I like ginger water, myself - I think it quenches my thirst best. I just use trimmings/peels that I’ve rinsed well to remove all dirt: toss them in the water and let stand at room temp (er, our kitchen tends to be very hot, so “room temp” is usually 80+ degrees) for an hour or two, then into the fridge.
Years ago I used to use citrus rinds to make flavored, chilled water, but haven’t thought about that in recent memory. I think I need to start doing this again! (Maybe ginger lime?)
I quite often just bung some mint and or pieces of lime/lemon in a jug of water, cucumber is pretty nice too. This year we’ve got some lemon verbena growing which we tried for the first time in carbonated water yesterday, after making a quick sirup with it to make it go further.
I’m wondering what other herbs make good additions, I’m tempted to try some of the more woodier savory types.
I’ve had success with basil- i kind of smashed it up with some ice and lemon like they do for a mojito before adding sparkling water.
I think the fresh herbs just need to be added per glass and have to be muddled/mashed a bit to release the flavorful innards
I lived off barley water as a child, we had a pitcher of mugicha in the refrigerator at all times.
And my friend was aghast when I gave her a cup of mugicha instead of a cup of ice water (I was 8), I thought it was the same thing. You mean, there’s families that drink plain water from the tap? It was a revelation to me.
Make Shrubs. You can use almost any kind of fruit. There are two methods. 1: 2 parts fruit, 1 part sugar; 1 part cider vinegar. Bring to a boil, simmer 20 mins - then strain. 2: 2 parts fruit, 1 part sugar - mix - slightly bruising the fruit. Let stand 2 days in the fridge; strain - add 1 part cider vinegar. Mix shrub 1:3 with sparkling water.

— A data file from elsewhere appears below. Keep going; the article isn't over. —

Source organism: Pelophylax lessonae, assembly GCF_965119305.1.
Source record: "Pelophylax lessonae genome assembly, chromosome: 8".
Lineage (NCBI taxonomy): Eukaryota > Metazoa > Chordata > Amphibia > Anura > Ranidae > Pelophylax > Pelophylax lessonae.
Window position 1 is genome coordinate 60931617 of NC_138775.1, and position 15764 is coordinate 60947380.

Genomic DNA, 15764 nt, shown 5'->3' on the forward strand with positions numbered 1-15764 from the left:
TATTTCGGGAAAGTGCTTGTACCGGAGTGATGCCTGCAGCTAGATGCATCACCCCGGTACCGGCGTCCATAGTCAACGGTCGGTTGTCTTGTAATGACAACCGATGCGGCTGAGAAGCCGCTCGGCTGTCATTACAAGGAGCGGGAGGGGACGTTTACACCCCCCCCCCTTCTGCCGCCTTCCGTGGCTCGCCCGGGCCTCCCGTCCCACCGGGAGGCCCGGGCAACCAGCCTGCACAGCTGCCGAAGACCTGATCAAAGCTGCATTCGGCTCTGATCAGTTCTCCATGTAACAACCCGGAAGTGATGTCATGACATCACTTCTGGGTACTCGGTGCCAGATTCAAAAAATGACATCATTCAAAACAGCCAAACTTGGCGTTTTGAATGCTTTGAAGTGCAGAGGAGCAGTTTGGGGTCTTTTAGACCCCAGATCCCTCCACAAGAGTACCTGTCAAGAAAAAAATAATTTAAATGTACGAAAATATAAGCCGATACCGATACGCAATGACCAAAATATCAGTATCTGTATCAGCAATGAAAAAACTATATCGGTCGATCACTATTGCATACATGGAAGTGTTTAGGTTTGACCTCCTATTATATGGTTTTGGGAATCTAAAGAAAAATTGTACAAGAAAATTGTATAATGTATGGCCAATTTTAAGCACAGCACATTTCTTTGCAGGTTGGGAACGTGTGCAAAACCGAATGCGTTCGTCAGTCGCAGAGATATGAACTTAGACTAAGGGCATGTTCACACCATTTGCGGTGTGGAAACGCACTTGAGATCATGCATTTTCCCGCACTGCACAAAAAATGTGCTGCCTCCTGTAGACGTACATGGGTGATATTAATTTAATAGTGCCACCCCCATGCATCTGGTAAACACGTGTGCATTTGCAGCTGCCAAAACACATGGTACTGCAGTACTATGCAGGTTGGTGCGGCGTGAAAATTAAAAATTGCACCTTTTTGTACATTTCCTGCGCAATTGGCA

For herbs - you have to bruise the herbs to get flavor when you add them to sparkling water.
They don’t have a specific flavor the way sunflower seeds or sesame seeds do, really more of a texture that most people describe as similar to tiny tapioca. The ancient mayans apparently drank chia water to help stay hydrated and it’s popular with athletes making their own all natural gatorade. The little seeds absorb the liquid and poof up. Not a seed to sprinkle on a salad, but great in yogurt or oatmeal too.
I also use it for chia puddings but most often in smoothies since it works as a natural thickener. You mix them in and in like 5-10min they’re hydrated and have thickened.
In the water I don’t use much, more just as an added nutrition boost since they’re high in fiber and omega 3. I have a comically large bag from costco i keep in my freezer but you can get a little bag at trader joe’s or find it in natural food store bulk bins.
Of course! Its easy to just add a little here and there and get the extra boost of good omegas and fiber. If you google up chia pudding or chia drinks you’ll see there’s a million recipes, the chia puddings are usually dairy free but you can use regular milk. I like the ones that use some cashews or nuts to add that rich mouthfeel